Long-term care pharmacy to pay $3 million in controlled substance settlement
KANSAS CITY, Kan. (WIBW) - A Kansas-based long-term care pharmacy will pay $3 million as part of a settlement that resolves allegations that it illegally dispensed controlled substances.
The U.S. Attorney’s Office for the District of Kansas says on Tuesday, Dec. 13, that PharmScript of KS, LLC, a long-term care pharmacy in Lenexa, has agreed to pay $3 million to resolve allegations that it violated the law by dispensing controlled substances to residents without a valid prescription.
The Office also indicated that the settlement resolves allegations that the company was wrongfully reimbursed by Medicare and Medicaid programs.
Officials said PharmScript is a wholly owned subsidiary of PharmScript Holdco, LLC, and provides medication and pharmaceutical services to those in skilled nursing facilities and to residents in assisted living facilities in both Kansas and Missouri. The Kansas branch self-reported violations of the Controlled Substance Act to the Drug Enforcement Administration which conducted its own investigation.
“This resolution sends a message that there are rules to be followed when dispensing controlled substances,” said Duston Slinkard, United States Attorney for the District of Kansas. “This office makes it a priority to protect patients from being supplied drugs without valid prescriptions and to ensure that the limited federal program resources are spent according to federal law.”
Special Agent in Charge Michael A. Davis leads the DEA division that led the investigations in Kansas and Missouri.
“Because opioids are highly addictive, doctors and pharmacies have a duty to ensure they are prescribing controlled medications according to law to protect their patients’ health and safety,” said Davis. “PharmScript’s dispensing practices were so egregious, it warranted a significant civil penalty.”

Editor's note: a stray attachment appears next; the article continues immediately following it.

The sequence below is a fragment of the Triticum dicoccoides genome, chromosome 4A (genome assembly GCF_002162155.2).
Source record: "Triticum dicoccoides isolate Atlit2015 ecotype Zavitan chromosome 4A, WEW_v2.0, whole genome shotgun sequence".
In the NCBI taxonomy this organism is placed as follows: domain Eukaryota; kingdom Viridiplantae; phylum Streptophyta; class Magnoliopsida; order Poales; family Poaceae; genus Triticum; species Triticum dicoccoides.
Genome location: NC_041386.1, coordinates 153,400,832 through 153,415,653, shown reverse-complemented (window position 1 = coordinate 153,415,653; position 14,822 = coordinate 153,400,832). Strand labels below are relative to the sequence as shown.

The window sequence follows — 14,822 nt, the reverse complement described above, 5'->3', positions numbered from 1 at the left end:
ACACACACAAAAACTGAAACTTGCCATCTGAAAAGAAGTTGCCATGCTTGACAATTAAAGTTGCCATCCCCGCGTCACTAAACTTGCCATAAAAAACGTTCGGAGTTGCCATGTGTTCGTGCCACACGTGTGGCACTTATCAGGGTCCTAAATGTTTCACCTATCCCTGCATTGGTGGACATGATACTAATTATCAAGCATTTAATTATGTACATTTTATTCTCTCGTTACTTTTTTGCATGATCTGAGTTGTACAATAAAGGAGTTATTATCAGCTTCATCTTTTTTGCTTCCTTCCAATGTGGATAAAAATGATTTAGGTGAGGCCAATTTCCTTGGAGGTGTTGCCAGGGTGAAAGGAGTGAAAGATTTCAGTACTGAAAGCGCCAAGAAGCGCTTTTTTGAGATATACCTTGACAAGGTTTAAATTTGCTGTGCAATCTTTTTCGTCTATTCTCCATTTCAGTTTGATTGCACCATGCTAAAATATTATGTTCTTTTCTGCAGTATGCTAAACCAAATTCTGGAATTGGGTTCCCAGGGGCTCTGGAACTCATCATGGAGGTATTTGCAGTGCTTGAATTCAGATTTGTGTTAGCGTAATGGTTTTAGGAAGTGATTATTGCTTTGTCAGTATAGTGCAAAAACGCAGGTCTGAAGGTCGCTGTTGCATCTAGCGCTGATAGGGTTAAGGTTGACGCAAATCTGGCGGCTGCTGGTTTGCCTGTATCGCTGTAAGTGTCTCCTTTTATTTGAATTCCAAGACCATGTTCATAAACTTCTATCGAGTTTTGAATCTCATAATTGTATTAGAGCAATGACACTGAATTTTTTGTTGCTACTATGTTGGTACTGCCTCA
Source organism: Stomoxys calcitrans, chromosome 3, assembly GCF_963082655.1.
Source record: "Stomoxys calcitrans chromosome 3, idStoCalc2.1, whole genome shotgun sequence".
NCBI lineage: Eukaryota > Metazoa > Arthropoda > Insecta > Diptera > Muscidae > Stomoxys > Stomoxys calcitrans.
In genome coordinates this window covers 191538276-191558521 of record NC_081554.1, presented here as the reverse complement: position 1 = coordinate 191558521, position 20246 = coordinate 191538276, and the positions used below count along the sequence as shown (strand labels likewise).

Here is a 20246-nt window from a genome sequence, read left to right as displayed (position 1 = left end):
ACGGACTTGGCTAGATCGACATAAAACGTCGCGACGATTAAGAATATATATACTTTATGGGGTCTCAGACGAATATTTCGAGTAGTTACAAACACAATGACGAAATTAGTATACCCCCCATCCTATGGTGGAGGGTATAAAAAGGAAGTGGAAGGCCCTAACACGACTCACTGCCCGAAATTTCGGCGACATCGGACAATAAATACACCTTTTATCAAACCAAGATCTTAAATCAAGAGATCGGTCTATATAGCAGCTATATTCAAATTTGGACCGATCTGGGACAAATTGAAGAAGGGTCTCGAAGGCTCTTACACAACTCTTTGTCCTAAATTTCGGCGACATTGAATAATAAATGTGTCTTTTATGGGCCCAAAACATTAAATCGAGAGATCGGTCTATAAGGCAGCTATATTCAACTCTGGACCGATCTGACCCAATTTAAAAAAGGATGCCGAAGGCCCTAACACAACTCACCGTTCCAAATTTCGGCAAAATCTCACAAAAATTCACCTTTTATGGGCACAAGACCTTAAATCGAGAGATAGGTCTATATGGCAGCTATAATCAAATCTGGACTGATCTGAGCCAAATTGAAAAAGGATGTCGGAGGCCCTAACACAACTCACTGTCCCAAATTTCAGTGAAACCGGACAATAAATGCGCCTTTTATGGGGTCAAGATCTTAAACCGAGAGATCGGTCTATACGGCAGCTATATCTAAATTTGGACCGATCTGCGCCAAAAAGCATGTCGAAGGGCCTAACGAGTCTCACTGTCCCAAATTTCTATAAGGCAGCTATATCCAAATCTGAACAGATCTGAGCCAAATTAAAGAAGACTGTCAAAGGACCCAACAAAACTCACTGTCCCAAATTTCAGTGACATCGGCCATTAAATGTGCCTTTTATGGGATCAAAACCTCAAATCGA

In nearly all cases, officials indicated that Schedule II controlled substances require a written prescription by a doctor and refills are not permitted by law. The law allows pharmacists to dispense drugs - like opioid pain medications - without a written prescription only in true emergency situations.
When allowed for emergencies, the law stipulates it is only for the amount of drugs needed to treat the patient during the emergency period. Emergency prescriptions are required to be promptly written down and signed by an authorizing physician within one week of issuance. Failure to meet these requirements results in an illegal dispensing of controlled substances.
“Improperly dispensing opioids undermines critical measures to address the opioid crisis and puts vulnerable patients at serious risk of overdose and harm,” said Curt L. Muller, Special Agent in Charge with the U.S. Department of Health and Human Services, Office of the Inspector General. “Working closely with our law enforcement partners, HHS-OIG will continue to ensure that bad actors are held accountable for disregarding the safety and well-being of patients.”
The government alleged that between Oct. 1, 2019, through March 31, 2021, PharmScript dispensed Schedule II controlled substances for emergencies when quantities dispensed were greater than what was needed for the emergency. It also alleged that the company failed to get a written prescription within seven days after verbal authorization. Lastly, it alleged that other controlled substances were dispensed without a prescription and with no verbal authorization.
Also resolved, officials said, were claims that the company was improperly paid by the Medicare and Medicaid programs for dispensing controlled substances without a prescription.
Copyright 2022 WIBW. All rights reserved.